Too hot to enter his apartment, which had a broken air conditioner, DJ Griffin sat in his car with the windows rolled down to catch a late afternoon breeze. But the parking lot was not very comfortable either. Garbage was piled up next to the fence. Knee-high weeds grew along the sidewalk. And the Stonebrook apartment complex itself seemed almost deserted, with shuttered windows and ripped off bits of siding.
“I’m over this place,” Griffin said. “I’m done with it.”
Griffin was notified a week ago that he will soon have to move to have his unit renovated. And when it’s ready to be occupied again, the rent will triple, Griffin said, he was told.
“I had already looked for another place, anyway,” he said with a shrug. But he just can’t find a vacant apartment to rent.
“At this point,” Griffin said, “I could sleep in my car.”
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Tulsa’s rental occupancy rate is over 95%, pushing rents to record highs, according to local housing officials. By some estimates, the average Tulsa apartment now rents for $904 a month, down from $838 at the start of the year.
“People have nowhere to go,” said Shandi Campbell, director of the Landlord Tenant Resource Center in Tulsa, “especially if they have any housing barriers,” such as a previous eviction or criminal record.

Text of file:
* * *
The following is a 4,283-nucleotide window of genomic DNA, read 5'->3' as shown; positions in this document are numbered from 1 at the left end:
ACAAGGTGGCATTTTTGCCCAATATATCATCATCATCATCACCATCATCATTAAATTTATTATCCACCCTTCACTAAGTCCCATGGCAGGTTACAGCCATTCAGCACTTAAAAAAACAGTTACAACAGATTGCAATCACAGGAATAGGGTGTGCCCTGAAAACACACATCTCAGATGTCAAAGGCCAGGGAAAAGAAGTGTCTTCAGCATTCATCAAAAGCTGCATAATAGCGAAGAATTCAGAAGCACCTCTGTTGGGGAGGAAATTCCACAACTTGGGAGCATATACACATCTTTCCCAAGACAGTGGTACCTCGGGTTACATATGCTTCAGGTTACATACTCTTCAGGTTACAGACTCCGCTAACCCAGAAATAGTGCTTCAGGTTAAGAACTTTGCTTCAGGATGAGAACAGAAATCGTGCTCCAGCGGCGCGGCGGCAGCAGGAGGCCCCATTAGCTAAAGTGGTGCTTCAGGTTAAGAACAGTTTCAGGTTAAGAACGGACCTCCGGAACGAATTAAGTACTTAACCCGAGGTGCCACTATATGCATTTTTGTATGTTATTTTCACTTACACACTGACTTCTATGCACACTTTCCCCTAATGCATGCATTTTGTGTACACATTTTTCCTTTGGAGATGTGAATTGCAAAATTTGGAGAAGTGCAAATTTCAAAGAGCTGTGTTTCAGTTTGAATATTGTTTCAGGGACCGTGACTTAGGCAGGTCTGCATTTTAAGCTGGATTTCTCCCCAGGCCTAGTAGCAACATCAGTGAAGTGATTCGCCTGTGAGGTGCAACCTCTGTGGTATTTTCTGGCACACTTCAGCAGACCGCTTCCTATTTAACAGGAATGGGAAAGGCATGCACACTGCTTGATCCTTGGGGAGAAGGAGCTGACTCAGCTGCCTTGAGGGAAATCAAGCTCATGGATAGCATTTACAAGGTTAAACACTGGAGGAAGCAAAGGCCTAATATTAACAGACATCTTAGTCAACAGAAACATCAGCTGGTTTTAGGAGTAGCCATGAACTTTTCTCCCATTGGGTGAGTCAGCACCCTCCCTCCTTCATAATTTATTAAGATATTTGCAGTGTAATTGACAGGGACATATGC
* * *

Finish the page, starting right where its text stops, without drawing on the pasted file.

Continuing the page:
“Anything landlords might look for in a background check becomes a hindrance,” Campbell said. “It’s hard for anyone to get a second chance right now.”
Stonebrook, a low-rent complex near 41st Street and East 130th Avenue, epitomizes the local housing crisis, officials said. Most tenants have already left as the resort stopped renewing leases to make way for renovations. And most of the remaining tenants will have to leave by November or December, officials said.
When the renovations are complete, current tenants will almost certainly not be able to afford to move in again. Many of them are several months behind on rent as it is, officials said.
An executive owner of the complex declined to comment, except to note that property managers are working with local agencies to help tenants find alternative places to live.
Rents are skyrocketing across the country. Rents rose, on average, 19.3% last year in the 50 largest U.S. metro areas, including Tulsa, according to national surveys.
Nowhere has faced bigger jumps than Miami, Florida, where rents soared 50% last year. Several other cities, including Tampa, Orlando, San Diego, Las Vegas, Austin and Memphis, saw spikes of more than 25%.
Tulsa, by comparison, remains quite affordable, with the average rent rising “only” 12% in the past year, officials said. But that’s no comfort to people who were already stretching to pay their rent.
Even before the recent increases, 46% of Tulsa’s renter households — or about 35,000 families — were “cost-loaded,” meaning they spent more than 30% of their income on housing, according to data from the town.
“Housing costs just overwhelm people,” Campbell said.
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